The link between architecture and fashion has been well documented. Both start with the human body, deal with space, and also movement. They can express personal, political and cultural identity, and share common elements of volume, proportion and material in these expressions. Nicky Lobo explores the commonalities between minimalist architecture and fashion with Brisbane designer Khim Hang.
June 11th, 2014
HAN, the fashion label of 21-year-old Brisbane designer, Khim Hang, represents a direct extension of minimalist architecture. Presented in a single tone (the Spring 14 collection is a study in white), it “Redirects the focus back to the use of fabrications and the contrasts between them; the finer details, silhouettes, proportions and cuts,” Hang describes. He continues, “Everything in design is somewhat inextricably linked in one way or another. Architecture, music, and fashion surround our lives and create the culture we live in”.
Launched in 2012, the range features clean lines, organic materials and a brand identity that goes beyond aesthetic qualities to evoke an appreciation of the finer things. Like a fine wine, Hang envisions that the pieces he creates will become better with age; he believes that “Beauty and serenity don’t die with age, but are reborn”.
This mature approach combines with the visual freshness of the pieces themselves – striking and immaculately detailed – resulting in a range that has received praise from style press and critics, and is now stocked at 31 retail stores locally and internationally, despite only having launched two years ago.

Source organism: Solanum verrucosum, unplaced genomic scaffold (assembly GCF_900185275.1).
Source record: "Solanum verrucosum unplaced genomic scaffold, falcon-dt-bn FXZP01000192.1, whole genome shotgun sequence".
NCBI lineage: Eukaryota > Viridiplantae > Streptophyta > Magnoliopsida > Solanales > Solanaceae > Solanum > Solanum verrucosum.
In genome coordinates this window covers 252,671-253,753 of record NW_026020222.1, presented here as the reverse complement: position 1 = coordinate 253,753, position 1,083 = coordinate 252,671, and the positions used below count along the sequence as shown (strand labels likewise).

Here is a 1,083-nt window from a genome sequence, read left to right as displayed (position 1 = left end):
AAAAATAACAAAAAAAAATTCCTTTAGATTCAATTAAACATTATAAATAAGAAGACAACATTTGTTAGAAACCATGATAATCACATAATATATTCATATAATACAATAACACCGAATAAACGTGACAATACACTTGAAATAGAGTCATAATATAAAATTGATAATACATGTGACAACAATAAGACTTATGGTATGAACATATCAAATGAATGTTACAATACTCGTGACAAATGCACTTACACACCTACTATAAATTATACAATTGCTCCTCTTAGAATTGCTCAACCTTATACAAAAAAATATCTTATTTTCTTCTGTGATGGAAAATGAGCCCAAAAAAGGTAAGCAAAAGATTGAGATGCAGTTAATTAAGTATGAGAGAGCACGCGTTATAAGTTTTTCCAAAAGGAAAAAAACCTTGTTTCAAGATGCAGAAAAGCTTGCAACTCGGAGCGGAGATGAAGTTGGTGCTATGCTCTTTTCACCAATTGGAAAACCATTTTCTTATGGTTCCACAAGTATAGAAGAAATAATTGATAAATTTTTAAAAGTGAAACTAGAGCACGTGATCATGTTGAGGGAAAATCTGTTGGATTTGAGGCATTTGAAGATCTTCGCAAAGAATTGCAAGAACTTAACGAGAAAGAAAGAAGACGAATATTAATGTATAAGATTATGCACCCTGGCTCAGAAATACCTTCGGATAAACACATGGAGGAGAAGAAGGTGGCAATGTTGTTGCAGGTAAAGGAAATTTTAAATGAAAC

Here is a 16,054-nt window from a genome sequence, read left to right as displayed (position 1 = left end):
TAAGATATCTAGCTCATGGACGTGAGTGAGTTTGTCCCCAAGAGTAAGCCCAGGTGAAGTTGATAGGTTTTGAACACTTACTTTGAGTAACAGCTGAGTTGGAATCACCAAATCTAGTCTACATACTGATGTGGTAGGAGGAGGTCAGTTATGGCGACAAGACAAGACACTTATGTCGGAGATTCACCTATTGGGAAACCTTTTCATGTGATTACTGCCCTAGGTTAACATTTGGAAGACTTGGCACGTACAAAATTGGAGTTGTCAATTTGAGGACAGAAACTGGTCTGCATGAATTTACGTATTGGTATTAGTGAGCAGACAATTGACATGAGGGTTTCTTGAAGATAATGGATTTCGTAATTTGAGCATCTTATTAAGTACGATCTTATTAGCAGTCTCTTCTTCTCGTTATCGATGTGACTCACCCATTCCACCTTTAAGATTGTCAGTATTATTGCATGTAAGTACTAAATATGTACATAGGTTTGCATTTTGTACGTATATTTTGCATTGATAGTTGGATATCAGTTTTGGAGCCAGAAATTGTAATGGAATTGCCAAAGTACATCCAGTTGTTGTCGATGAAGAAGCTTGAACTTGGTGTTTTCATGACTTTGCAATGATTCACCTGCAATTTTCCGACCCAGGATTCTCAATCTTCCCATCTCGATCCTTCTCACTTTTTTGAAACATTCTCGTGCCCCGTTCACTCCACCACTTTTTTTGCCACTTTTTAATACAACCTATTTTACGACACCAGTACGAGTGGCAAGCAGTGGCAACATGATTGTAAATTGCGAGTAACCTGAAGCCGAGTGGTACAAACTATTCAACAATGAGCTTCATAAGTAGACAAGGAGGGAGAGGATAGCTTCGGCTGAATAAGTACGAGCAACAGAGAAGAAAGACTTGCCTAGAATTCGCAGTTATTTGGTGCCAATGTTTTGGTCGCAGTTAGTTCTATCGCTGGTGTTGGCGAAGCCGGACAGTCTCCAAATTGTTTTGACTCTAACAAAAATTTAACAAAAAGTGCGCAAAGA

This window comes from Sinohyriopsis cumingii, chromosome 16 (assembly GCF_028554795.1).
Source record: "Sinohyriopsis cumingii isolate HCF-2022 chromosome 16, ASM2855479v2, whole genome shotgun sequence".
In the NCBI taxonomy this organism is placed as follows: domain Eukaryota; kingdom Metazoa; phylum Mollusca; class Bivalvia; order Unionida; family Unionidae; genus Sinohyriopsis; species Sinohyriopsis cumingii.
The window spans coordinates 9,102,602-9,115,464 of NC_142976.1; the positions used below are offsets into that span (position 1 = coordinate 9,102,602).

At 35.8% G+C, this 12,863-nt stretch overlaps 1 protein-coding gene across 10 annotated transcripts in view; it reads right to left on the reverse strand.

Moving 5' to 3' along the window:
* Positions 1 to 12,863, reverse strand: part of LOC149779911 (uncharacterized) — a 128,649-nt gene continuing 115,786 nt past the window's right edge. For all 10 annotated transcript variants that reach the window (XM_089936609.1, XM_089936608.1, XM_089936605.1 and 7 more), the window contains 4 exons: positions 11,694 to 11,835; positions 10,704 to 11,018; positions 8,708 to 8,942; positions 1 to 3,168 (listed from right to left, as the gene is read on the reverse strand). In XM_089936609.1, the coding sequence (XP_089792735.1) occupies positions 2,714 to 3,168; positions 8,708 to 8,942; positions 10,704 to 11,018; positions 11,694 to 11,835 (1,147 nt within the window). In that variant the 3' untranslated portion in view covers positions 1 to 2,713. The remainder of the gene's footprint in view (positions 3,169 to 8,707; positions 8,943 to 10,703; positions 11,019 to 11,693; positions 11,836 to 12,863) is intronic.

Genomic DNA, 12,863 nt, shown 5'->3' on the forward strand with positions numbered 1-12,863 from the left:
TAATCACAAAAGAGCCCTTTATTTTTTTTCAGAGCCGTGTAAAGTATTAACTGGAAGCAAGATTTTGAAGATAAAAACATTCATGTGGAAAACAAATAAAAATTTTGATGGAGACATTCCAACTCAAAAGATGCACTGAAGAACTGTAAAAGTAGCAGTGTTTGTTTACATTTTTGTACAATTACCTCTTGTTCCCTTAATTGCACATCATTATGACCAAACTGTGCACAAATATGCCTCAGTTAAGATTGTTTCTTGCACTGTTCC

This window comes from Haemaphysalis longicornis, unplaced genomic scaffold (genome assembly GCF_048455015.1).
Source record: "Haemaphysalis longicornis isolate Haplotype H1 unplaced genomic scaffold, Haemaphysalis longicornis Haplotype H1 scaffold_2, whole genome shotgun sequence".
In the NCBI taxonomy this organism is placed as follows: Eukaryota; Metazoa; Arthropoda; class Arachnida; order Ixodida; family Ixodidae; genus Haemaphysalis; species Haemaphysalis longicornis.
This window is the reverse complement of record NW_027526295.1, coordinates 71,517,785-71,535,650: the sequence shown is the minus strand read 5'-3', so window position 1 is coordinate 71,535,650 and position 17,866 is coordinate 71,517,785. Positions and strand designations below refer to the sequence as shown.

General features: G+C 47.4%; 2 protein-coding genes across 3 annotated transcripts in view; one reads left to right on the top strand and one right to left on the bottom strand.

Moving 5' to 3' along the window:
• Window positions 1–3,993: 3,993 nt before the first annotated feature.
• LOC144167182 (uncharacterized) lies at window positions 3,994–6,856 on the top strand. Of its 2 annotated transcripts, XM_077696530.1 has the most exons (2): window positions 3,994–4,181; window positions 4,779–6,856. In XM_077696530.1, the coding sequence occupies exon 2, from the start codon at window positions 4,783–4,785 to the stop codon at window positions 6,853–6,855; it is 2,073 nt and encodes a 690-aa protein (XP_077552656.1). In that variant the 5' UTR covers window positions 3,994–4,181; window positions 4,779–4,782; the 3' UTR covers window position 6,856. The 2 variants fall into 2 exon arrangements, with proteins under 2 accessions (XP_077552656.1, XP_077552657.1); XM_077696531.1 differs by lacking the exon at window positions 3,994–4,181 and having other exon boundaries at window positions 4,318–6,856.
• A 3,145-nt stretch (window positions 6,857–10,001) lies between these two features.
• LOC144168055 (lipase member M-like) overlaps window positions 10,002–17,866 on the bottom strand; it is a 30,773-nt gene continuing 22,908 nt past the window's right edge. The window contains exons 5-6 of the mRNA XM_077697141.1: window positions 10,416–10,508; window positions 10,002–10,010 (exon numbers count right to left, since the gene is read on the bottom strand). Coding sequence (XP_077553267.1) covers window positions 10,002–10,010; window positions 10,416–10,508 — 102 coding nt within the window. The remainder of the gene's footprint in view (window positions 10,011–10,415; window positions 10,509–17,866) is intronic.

Hang’s Cambodian-Australian heritage could have something to do with his success. His parents escaped the Khmer Rouge during Pol Pot regime, his father landing in Melbourne with nothing but the clothes he was wearing and US$100. Hang has inherited his determination, focus and drive to succeed.
But these things, like a sense of style, don’t count for much without a head for business. “Fashion is a business,” Hang believes. “There are so many factors that come together to define: what fabrics are used, what silhouettes are appropriate, what cut works best. It’s balancing these business aspects with our brand design philosophy and the somewhat existent laws of fashion design. It’s a tricky ordeal.”
Not that Hang’s been one to follow the rules anyway. He went against his parents’ wishes to pursue fashion design (they wanted him to be an doctor) and quit his studies in Fine Arts majoring in fashion after two years to launch his brand. But so far, these deviations have proved to be good decisions. As is the brand’s connection to the field of architecture, which will ensure the range remains fresh and dynamic. Hang says, “It’s about pulling ideas in architecture, like space, contrast, light, and utilising that as the foundation of each collection’s concept, whatever it may be”.
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